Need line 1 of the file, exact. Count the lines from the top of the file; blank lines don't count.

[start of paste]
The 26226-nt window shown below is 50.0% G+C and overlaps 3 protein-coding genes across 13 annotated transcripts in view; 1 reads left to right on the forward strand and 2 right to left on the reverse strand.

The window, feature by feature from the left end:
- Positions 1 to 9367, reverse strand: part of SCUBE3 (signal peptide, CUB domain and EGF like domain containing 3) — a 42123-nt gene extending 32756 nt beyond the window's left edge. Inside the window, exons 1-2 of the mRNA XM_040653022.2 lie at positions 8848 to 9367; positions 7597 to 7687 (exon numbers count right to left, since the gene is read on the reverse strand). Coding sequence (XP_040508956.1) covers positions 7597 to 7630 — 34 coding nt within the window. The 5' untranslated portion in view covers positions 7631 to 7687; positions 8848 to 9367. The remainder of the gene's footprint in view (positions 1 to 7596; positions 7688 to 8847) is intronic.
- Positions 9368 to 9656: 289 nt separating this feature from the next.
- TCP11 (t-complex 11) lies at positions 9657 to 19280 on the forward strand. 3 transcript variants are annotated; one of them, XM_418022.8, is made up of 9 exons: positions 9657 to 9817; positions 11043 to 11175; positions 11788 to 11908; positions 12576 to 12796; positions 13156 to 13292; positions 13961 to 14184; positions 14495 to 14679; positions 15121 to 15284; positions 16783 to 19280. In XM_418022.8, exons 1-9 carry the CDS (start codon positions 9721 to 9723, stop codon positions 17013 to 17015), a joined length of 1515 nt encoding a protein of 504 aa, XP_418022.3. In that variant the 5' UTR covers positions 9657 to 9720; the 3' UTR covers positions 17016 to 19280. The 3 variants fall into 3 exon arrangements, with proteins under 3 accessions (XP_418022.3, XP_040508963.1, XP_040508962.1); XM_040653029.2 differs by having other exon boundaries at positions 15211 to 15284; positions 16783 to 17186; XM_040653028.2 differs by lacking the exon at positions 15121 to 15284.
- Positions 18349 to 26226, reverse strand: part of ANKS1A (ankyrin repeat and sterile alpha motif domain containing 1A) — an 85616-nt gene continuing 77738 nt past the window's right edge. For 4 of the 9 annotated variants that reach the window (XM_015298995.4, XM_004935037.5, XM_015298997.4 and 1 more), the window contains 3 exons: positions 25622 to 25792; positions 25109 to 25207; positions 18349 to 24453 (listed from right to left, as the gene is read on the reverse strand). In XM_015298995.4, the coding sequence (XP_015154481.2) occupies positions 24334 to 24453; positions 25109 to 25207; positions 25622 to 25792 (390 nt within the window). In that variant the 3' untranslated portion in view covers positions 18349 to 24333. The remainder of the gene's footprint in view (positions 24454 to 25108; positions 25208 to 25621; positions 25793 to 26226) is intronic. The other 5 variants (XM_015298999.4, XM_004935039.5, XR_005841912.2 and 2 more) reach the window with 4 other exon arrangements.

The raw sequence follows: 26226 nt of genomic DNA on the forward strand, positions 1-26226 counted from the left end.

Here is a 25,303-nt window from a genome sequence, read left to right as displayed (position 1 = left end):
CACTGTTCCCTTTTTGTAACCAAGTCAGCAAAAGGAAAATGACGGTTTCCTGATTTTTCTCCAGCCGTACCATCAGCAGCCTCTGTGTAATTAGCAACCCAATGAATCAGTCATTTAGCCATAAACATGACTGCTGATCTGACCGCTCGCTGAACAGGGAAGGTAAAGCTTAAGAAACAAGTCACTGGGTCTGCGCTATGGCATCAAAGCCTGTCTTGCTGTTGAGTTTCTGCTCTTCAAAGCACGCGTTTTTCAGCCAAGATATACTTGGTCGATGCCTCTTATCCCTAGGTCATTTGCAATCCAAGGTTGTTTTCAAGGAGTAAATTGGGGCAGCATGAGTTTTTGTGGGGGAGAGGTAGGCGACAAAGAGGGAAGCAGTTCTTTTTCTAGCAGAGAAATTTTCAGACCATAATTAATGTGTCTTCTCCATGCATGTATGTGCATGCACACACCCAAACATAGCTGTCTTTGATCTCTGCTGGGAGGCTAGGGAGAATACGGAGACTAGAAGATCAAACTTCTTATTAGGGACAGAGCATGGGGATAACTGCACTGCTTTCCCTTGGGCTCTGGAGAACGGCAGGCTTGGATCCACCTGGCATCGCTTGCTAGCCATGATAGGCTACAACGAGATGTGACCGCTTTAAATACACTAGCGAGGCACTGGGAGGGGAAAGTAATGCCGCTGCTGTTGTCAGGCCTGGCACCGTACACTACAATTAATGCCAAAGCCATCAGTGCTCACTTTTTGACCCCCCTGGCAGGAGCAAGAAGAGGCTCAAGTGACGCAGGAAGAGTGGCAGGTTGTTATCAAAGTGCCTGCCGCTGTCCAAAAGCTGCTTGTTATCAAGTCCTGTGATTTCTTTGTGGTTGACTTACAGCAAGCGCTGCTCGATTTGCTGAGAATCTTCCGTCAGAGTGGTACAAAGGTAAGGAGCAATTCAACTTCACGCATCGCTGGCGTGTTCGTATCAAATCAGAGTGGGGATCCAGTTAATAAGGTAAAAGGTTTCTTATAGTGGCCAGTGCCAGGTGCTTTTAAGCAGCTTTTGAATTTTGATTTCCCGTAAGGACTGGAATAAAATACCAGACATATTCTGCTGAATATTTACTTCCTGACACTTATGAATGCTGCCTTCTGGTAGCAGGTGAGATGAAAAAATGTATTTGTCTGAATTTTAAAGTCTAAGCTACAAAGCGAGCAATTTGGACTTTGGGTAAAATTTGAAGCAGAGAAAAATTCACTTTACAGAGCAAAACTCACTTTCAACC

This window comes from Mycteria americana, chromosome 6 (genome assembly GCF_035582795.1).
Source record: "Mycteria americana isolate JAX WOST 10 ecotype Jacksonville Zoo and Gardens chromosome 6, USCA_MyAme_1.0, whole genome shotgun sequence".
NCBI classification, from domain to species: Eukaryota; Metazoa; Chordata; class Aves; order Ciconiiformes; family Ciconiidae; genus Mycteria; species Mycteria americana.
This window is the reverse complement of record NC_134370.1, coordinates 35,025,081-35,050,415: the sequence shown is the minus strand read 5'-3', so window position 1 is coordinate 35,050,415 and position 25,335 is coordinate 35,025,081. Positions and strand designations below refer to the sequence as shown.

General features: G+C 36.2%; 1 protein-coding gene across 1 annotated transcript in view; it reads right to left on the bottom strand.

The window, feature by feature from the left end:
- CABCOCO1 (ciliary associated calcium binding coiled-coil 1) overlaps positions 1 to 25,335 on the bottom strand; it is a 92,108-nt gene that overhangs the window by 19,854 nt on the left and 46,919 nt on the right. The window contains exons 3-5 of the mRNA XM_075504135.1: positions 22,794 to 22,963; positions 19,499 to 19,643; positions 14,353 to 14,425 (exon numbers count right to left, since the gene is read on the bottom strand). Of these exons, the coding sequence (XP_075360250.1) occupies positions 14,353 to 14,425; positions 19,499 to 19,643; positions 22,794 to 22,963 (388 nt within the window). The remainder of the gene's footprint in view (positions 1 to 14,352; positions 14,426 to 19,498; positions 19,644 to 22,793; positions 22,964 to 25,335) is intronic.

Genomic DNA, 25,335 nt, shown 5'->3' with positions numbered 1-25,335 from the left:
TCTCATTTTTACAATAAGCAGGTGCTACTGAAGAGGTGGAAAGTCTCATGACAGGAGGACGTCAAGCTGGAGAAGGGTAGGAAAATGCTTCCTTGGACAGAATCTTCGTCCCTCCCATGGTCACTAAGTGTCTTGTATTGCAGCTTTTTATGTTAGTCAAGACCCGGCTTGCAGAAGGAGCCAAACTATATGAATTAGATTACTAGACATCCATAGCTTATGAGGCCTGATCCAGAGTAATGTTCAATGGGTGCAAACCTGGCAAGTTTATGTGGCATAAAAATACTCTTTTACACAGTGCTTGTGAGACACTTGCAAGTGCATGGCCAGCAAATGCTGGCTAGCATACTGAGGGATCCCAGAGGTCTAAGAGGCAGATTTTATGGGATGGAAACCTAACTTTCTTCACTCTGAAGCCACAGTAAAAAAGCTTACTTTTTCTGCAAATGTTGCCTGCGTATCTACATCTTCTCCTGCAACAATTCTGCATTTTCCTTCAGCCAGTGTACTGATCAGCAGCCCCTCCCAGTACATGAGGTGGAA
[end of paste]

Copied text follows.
The 26226-nt window shown below is 50.0% G+C and overlaps 3 protein-coding genes across 13 annotated transcripts in view; 1 reads left to right on the forward strand and 2 right to left on the reverse strand.